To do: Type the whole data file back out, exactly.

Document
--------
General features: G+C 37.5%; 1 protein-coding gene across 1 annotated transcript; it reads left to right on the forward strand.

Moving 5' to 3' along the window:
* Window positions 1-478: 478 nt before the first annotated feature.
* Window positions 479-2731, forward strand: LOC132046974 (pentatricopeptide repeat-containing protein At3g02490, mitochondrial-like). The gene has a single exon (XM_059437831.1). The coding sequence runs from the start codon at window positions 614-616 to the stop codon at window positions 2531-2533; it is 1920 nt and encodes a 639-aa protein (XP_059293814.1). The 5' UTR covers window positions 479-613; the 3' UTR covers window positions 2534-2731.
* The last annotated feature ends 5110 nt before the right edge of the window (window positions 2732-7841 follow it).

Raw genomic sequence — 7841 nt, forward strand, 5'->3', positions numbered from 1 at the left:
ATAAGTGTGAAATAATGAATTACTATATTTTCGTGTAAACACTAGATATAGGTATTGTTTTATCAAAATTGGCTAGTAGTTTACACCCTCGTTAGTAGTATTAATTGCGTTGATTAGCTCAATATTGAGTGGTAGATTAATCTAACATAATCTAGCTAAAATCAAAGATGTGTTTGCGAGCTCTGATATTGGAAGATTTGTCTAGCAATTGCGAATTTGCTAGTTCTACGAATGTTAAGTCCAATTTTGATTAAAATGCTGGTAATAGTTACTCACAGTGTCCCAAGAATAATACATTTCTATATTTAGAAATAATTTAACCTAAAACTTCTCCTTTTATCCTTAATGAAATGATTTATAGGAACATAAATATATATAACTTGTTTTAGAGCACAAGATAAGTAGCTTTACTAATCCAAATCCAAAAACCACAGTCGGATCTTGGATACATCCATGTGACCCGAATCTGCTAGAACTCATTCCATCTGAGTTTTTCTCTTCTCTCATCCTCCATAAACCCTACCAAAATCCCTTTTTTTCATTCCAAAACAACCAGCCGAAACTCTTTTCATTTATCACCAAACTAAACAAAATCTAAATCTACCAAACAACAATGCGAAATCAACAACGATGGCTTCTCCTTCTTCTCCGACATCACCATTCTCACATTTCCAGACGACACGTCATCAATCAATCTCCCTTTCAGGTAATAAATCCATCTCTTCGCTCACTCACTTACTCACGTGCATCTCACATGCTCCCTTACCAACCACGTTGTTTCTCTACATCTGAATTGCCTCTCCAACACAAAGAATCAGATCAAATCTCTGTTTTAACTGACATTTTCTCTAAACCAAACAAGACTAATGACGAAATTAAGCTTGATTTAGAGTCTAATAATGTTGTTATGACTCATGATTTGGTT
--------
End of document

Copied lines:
General features: G+C 37.5%; 1 protein-coding gene across 1 annotated transcript; it reads left to right on the forward strand.

Moving 5' to 3' along the window:
* Window positions 1-478: 478 nt before the first annotated feature.
* Window positions 479-2731, forward strand: LOC132046974 (pentatricopeptide repeat-containing protein At3g02490, mitochondrial-like). The gene has a single exon (XM_059437831.1). The coding sequence runs from the start codon at window positions 614-616 to the stop codon at window positions 2531-2533; it is 1920 nt and encodes a 639-aa protein (XP_059293814.1). The 5' UTR covers window positions 479-613; the 3' UTR covers window positions 2534-2731.
* The last annotated feature ends 5110 nt before the right edge of the window (window positions 2732-7841 follow it).

Raw genomic sequence — 7841 nt, forward strand, 5'->3', positions numbered from 1 at the left:
ATAAGTGTGAAATAATGAATTACTATATTTTCGTGTAAACACTAGATATAGGTATTGTTTTATCAAAATTGGCTAGTAGTTTACACCCTCGTTAGTAGTATTAATTGCGTTGATTAGCTCAATATTGAGTGGTAGATTAATCTAACATAATCTAGCTAAAATCAAAGATGTGTTTGCGAGCTCTGATATTGGAAGATTTGTCTAGCAATTGCGAATTTGCTAGTTCTACGAATGTTAAGTCCAATTTTGATTAAAATGCTGGTAATAGTTACTCACAGTGTCCCAAGAATAATACATTTCTATATTTAGAAATAATTTAACCTAAAACTTCTCCTTTTATCCTTAATGAAATGATTTATAGGAACATAAATATATATAACTTGTTTTAGAGCACAAGATAAGTAGCTTTACTAATCCAAATCCAAAAACCACAGTCGGATCTTGGATACATCCATGTGACCCGAATCTGCTAGAACTCATTCCATCTGAGTTTTTCTCTTCTCTCATCCTCCATAAACCCTACCAAAATCCCTTTTTTTCATTCCAAAACAACCAGCCGAAACTCTTTTCATTTATCACCAAACTAAACAAAATCTAAATCTACCAAACAACAATGCGAAATCAACAACGATGGCTTCTCCTTCTTCTCCGACATCACCATTCTCACATTTCCAGACGACACGTCATCAATCAATCTCCCTTTCAGGTAATAAATCCATCTCTTCGCTCACTCACTTACTCACGTGCATCTCACATGCTCCCTTACCAACCACGTTGTTTCTCTACATCTGAATTGCCTCTCCAACACAAAGAATCAGATCAAATCTCTGTTTTAACTGACATTTTCTCTAAACCAAACAAGACTAATGACGAAATTAAGCTTGATTTAGAGTCTAATAATGTTGTTATGACTCATGATTTGGTT